Vision vs. Mission — Startup Basics
I was having a chat with a friend recently about what makes some companies truly great while others are commercially successful but don’t define a category. It’s a tough question to answer and unpack with a single root cause, but in an effort to identify one, and as a thought exercise, I think it starts with the basics of why a company exists at a start: It’s vision.
Before I get into it, though, I want to say I cringe a little when I hear the terms ‘vision statement’ and ‘mission statement’ and that’s because we have all read many bland, unrepresentative, and overhyped versions of each. They are usually on some plaque or about-us section of a website and even colleagues cringe a little when they read them. That said, that doesn’t diminish the actual value of each, it just showcases how damn hard it is to get it right and truly mean it.
So in an effort to unpack the distinction between the two and how a well implemented mission and vision statement I recalled how inspired I was by what Nims Purja achieved with his Project Possible.
In the world of mountaineering, Nims Purja is a name that evokes awe and admiration. The former Gurkha soldier is the holder of several mountaineering records, including the feat of summiting all 14 of the world’s 8,000-meter peaks in just over six months, a record-breaking feat that was documented in the movie 14 Peaks, called Project Possible.
While Nims’ mission as a mountaineer could be simply to climb mountains at the best of his ability, what made him stand out was his vision on how to use those skills. His vision was not just to climb the mountains but to do it in a way that had never been done before, to break the record for the fastest time to climb all 14 of the world’s 8,000-meter peaks. This vision required him to think beyond the mundane and push the limits of what was considered possible.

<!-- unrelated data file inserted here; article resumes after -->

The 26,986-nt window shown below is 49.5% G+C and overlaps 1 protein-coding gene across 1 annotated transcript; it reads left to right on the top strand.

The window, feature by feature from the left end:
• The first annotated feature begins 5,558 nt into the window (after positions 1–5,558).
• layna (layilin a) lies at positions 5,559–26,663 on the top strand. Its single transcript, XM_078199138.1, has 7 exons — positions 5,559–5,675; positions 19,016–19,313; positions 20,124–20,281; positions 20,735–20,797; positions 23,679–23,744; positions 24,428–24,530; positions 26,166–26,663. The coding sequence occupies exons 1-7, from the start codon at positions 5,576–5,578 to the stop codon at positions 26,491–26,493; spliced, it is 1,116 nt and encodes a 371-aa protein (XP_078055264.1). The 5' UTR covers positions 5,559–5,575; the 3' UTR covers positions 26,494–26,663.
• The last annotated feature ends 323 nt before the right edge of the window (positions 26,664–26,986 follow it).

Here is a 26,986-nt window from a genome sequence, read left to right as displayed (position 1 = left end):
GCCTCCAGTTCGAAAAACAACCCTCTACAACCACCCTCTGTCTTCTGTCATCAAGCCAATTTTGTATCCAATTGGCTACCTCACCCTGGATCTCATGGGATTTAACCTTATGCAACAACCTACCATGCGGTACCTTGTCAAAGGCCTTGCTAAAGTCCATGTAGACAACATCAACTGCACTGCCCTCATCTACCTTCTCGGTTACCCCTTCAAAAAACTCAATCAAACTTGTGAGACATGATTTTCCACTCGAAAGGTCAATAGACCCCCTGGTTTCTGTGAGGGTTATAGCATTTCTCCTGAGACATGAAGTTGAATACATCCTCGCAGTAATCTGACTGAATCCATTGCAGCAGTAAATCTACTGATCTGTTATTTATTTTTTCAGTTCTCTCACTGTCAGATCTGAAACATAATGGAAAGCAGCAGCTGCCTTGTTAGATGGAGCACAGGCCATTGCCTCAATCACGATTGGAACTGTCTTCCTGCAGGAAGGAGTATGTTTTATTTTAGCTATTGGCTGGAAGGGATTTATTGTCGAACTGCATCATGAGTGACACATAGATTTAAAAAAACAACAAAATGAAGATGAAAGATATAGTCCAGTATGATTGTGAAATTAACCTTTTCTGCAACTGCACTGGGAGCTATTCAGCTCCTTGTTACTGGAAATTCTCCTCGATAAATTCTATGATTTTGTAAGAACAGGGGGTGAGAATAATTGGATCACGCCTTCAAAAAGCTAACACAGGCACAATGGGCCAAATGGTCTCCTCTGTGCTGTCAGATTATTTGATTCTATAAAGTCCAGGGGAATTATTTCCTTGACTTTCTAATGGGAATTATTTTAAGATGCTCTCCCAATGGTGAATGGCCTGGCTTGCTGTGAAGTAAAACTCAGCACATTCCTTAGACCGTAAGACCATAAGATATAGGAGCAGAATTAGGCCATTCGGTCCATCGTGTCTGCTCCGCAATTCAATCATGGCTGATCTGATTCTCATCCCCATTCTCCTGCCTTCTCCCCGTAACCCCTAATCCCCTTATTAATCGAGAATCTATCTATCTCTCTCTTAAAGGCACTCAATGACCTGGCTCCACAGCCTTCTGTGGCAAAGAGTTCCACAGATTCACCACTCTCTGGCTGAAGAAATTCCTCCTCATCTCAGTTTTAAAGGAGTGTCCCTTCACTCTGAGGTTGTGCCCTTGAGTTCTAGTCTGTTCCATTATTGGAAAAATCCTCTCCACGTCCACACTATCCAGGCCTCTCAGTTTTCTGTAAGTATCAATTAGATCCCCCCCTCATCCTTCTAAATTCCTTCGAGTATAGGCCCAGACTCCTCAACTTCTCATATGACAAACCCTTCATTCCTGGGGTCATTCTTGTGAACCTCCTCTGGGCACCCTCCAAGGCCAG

So what’s the difference between having a vision and a mission? Simply put, a mission is what you do and how you do it, and a vision is why you do it and what this means for your future. A mission statement is a short, concise statement that describes what an organization does, while a vision statement outlines its aspirations and goals.
In Nims’ case, his mission could be argued to be the best ‘mountaineer’ in the world, however that might be defined as an aggregate of actions. For example, that could include actions like most number of successful clients, or most mountains climbed, or most technically complicated climb. These would have all been extensions of his mission, and arguably ‘mini visions’ in their own right. However, the aggregation and culmination of all these ‘missions’ into the grander vision that became defined as Project Possible was his real vision. In effect, his vision was to do it (mountaineering) in a way that had never been done before, to set a new record where the last time it was achieved, it had taken multiple years to accomplish. Even the name of the Vision “Project Possible” made a statement about how inconceivable the Vision even seemed and yet how convinced he was in his ability to achieve it. Having a vision allowed him to expand his mission beyond the mundane and push himself to achieve something extraordinary.
Having a vision is crucial because it provides a sense of purpose and direction. It allows you to see the bigger picture, to think beyond the day-to-day tasks and to focus on what truly matters. When you have a vision, you are more likely to take risks and pursue your goals with passion and determination.
Nims Purja’s story is an inspiring example of the power of having a vision. While his mission as a mountaineer could have been a meaningful but simpler one (eg. to climb mountains, to assist others, to write a memoir, etc) his vision was to do it in a way that had never been done before, to set a new record, and one that is ultimately inspiring for us all. Having a vision allowed him to transcend his mission(s) and achieve something truly extraordinary. As we pursue our own goals and dreams for our companies, it’s important to remember the importance of having a vision, to think beyond the mundane and push our teams to achieve something truly great.